Secondary schools enrolled only one in five eligible-age children, which is one reason why the illiteracy rate in Haiti is over half — 57.24 percent. Poverty and lack of access to education has led to mass child servitude, known as the restavèk system, with an estimated 225,000 Haitian youth living in a state of bondage.
For most people, Haiti’s broken school system — now literally buried under tons of rubble — is an incomprehensible horror. But for a few, the earthquake created a big break for business.
“There’s a real opportunity here, I can taste it. That is why I’ve flown [to Haiti] so many times.” Meet Paul Vallas. The 58-year-old Vallas is the former CEO of the Chicago and Philadelphia public school systems and was hired in the aftermath of Hurricane Katrina as superintendent of the Recovery School District of Louisiana that oversaw the transformation of the New Orleans school system.
Vallas’ legacy in these cities of privatizing schools, reducing public accountability and undermining unions made him a shoo-in to take charge of the Inter-American Development Bank’s (IDB) education initiative in Haiti.
To truly appreciate Vallas’ epic dedication to letting the free market rip Haitian society apart, you have to consider the fact that he had to overcome a severe fear of flying to deliver the laissez-faire gospel to Haiti.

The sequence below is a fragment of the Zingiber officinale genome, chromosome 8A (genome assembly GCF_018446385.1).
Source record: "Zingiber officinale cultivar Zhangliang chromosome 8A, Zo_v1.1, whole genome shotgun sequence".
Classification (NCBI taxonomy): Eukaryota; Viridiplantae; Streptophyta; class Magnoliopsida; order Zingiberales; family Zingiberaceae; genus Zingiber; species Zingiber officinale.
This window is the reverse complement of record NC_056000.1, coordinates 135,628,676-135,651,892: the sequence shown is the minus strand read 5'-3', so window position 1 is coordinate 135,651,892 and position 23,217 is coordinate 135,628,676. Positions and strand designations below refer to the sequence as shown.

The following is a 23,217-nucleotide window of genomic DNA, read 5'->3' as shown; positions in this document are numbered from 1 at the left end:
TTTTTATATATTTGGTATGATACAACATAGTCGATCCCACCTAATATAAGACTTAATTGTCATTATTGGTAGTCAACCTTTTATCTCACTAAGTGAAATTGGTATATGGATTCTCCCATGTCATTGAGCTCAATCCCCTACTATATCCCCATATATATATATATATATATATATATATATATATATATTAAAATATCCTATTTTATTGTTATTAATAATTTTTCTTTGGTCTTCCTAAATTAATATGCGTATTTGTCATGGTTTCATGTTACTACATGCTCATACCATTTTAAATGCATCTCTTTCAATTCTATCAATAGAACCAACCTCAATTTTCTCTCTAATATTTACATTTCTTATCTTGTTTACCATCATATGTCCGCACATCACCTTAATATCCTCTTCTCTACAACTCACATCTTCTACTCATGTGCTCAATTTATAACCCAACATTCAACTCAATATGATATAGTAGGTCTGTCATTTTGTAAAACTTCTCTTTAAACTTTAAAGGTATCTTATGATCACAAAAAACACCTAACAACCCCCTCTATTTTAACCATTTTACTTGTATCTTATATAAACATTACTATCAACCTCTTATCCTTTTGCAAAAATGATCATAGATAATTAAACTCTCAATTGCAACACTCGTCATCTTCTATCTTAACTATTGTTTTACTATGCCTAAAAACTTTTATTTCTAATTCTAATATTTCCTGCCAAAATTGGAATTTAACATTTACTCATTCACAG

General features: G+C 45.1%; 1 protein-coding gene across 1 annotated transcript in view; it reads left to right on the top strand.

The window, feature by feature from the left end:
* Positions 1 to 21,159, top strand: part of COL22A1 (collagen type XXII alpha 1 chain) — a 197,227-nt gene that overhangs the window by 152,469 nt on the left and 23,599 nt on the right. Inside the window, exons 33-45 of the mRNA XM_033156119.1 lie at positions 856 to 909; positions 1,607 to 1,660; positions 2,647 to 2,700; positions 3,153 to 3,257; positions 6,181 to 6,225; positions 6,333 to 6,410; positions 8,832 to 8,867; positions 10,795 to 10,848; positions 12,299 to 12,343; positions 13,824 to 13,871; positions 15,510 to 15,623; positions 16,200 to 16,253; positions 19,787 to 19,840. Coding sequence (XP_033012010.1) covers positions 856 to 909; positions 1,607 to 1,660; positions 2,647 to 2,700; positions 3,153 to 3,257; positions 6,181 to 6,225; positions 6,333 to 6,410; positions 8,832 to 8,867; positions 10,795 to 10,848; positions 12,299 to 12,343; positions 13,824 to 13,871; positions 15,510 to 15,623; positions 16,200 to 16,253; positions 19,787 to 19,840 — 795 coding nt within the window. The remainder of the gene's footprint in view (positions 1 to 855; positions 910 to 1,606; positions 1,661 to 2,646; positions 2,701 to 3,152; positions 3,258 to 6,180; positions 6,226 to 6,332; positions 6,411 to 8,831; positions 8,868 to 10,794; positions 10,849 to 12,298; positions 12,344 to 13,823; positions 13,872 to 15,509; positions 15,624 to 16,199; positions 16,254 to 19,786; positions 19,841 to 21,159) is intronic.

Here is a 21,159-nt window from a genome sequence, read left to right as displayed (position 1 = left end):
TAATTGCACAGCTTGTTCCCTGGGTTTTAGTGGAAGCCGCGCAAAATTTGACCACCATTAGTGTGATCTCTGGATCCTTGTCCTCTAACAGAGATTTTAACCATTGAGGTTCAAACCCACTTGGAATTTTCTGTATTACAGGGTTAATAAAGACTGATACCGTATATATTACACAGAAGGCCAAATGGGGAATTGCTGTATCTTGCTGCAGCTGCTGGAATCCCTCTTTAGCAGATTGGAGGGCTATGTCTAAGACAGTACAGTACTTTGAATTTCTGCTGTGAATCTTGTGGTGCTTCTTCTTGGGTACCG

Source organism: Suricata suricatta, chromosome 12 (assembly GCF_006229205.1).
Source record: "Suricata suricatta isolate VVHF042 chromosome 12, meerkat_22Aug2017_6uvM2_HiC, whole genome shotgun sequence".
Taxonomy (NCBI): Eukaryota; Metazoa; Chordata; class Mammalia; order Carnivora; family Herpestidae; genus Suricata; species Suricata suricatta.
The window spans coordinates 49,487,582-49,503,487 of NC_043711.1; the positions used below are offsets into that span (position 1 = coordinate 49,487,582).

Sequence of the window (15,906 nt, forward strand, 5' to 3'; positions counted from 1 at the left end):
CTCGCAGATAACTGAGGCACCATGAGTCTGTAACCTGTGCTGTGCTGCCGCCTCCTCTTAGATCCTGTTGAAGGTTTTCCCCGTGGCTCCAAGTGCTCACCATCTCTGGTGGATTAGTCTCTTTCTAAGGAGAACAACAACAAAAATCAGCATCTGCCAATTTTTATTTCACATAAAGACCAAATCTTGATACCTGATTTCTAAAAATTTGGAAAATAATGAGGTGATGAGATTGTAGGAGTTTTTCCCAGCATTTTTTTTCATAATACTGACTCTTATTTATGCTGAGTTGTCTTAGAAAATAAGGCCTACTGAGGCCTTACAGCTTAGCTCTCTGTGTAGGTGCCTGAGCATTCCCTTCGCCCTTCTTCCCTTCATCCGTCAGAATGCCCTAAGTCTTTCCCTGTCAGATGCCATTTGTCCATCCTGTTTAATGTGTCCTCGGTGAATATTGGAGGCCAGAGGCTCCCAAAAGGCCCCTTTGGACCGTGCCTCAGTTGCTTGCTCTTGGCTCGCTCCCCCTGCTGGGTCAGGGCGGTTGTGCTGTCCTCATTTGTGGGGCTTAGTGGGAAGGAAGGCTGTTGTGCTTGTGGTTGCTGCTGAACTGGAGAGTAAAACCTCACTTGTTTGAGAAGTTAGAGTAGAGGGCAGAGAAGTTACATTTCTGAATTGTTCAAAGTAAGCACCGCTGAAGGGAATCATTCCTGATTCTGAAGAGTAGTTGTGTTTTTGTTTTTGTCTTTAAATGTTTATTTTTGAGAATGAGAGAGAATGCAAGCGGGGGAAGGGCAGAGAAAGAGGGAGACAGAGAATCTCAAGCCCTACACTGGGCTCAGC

Vallas’ disaster-as-opportunity comment cited above was clearly cribbed from U.S. Education Secretary Arne Duncan, who indirectly praised Vallas’ work in New Orleans, saying, “I think the best thing that happened to the education system in New Orleans was Hurricane Katrina.”
Duncan justified his statement by arguing that the destruction of the storm allowed education reformers to start from scratch and rebuild the school system better than before. However, as Naomi Klein, author of The Shock Doctrine: The Rise of Disaster Capitalism, pointed out about the New Orleans school system:
In sharp contrast to the glacial pace with which the levees were repaired and the electricity grid brought back online, the auctioning-off of New Orleans’ school system took place with military speed and precision. Within 19 months, with most of the city’s poor residents still in exile, New Orleans’ public school system had been almost completely replaced by privately run charter schools… New Orleans teachers used to be represented by a strong union; now, the union’s contract had been shredded and its 4,700 members had all been fired.